I spent way too much time coming up with a beer name for this.  The beer name for the original recipe is OO which means night in Estonian.  In trying to be clever I wanted to do a play on words and call this Knight or tie this back to Estonia.  I researched Estonian knights and learned about several famous clans(?) including Order of the Cross which most everyone knows by the cross on the shield.  Since I knew I was ending up with 3 variants of this beer I was looking for a succession class or something that would work nice, but I struck out here. Instead I landed on Kolm which is Estonian for three. I like the way Kolm Knights looks, even if I am probably mispronouncing Kolm, and it translates to 3 Knights, very fitting.  Since OO means night, I’ve named each of the variants a phase of the night.  And there you have it clever beer name that nobody will probably ever get if I didn’t write this down.  I’ve worked the estonian knights onto the beer cap which depicts the Order of the Cross shield on it.  Yes, I spent too much time thinking about this.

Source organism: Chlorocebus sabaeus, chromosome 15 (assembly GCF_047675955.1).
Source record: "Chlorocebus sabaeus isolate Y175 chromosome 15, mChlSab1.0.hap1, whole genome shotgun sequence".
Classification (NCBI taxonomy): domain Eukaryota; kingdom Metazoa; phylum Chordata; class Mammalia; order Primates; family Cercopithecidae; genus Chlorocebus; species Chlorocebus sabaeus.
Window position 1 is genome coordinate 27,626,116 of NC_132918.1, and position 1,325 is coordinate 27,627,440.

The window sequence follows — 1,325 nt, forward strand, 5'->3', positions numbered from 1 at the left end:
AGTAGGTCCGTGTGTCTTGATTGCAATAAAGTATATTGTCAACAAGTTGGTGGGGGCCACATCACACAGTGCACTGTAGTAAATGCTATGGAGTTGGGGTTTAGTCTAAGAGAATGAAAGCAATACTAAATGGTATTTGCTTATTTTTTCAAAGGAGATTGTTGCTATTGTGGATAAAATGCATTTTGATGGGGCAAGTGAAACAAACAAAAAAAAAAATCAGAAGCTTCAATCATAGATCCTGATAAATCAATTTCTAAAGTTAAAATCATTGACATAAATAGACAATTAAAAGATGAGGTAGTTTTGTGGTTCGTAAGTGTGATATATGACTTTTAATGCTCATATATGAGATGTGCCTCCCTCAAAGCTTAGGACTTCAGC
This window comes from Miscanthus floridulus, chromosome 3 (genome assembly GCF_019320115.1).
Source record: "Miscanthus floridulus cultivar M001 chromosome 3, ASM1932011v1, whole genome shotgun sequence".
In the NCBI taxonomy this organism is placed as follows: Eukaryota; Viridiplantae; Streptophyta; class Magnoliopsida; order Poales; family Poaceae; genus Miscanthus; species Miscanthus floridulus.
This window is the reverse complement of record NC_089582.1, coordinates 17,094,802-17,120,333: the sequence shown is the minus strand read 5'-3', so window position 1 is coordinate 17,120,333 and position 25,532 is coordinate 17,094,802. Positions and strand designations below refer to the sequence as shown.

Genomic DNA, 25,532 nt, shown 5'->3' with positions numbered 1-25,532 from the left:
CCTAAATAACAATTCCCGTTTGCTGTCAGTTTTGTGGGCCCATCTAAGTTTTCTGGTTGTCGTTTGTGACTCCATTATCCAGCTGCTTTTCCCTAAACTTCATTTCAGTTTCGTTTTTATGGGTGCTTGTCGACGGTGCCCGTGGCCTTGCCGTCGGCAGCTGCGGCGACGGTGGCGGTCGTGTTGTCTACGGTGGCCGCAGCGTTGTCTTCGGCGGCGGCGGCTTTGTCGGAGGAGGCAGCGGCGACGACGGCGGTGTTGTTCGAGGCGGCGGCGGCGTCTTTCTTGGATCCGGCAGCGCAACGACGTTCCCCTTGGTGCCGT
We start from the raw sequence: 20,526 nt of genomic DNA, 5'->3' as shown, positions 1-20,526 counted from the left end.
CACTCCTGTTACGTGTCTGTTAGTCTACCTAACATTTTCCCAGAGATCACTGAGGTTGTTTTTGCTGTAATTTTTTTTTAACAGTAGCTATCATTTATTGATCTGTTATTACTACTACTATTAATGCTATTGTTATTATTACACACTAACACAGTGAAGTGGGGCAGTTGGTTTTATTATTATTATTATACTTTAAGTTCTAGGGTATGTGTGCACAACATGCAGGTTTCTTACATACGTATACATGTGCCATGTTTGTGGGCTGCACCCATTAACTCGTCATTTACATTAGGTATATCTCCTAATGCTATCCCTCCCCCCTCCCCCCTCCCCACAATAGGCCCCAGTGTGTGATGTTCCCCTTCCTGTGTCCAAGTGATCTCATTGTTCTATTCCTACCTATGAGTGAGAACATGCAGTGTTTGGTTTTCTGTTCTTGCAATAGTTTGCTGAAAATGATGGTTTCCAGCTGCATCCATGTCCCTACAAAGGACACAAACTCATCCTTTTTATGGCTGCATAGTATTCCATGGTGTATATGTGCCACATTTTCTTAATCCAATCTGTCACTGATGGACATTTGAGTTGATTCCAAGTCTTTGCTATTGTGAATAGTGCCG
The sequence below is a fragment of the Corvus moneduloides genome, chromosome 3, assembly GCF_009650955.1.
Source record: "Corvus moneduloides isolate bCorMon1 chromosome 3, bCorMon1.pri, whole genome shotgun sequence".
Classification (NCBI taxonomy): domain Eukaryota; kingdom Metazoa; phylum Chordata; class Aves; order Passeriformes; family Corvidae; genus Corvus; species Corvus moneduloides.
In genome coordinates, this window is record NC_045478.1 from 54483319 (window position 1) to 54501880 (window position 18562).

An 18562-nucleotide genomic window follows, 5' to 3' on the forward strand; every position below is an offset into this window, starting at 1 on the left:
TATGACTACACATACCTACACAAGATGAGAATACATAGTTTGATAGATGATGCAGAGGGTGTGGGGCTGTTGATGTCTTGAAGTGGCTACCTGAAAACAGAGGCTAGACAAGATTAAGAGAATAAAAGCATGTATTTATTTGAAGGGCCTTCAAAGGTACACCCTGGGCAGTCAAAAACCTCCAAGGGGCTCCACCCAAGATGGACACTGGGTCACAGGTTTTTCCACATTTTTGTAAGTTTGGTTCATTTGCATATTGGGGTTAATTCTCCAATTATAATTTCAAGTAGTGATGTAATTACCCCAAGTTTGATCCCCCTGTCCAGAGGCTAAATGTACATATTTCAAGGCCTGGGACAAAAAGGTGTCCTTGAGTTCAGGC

PHOTO GALLERY TO COME (after I open the first beer)

My Brew Notes

Execution Notes

  1. Had to boil for 3+ hours.  Later discovered that this was the first beer where I had lids on the kettles when warming the water.  I used to loose about 1G and with 2 kettles I calculated needing 2G more.  With lids I don’t loose any water and have adjusted the spreadsheet for next time
  2. I’m weary of muscovado sugar since it didn’t ferment out.  It was probably me, but I’m still recovering PTSD over this beer
  3. Large beers need a blow off tube.  I had to clean off 2 huge messes. Drew helped me clean (ha)
  4. The blender beer saved this batch.  I think I got this idea from a Session podcast on the Brewing Network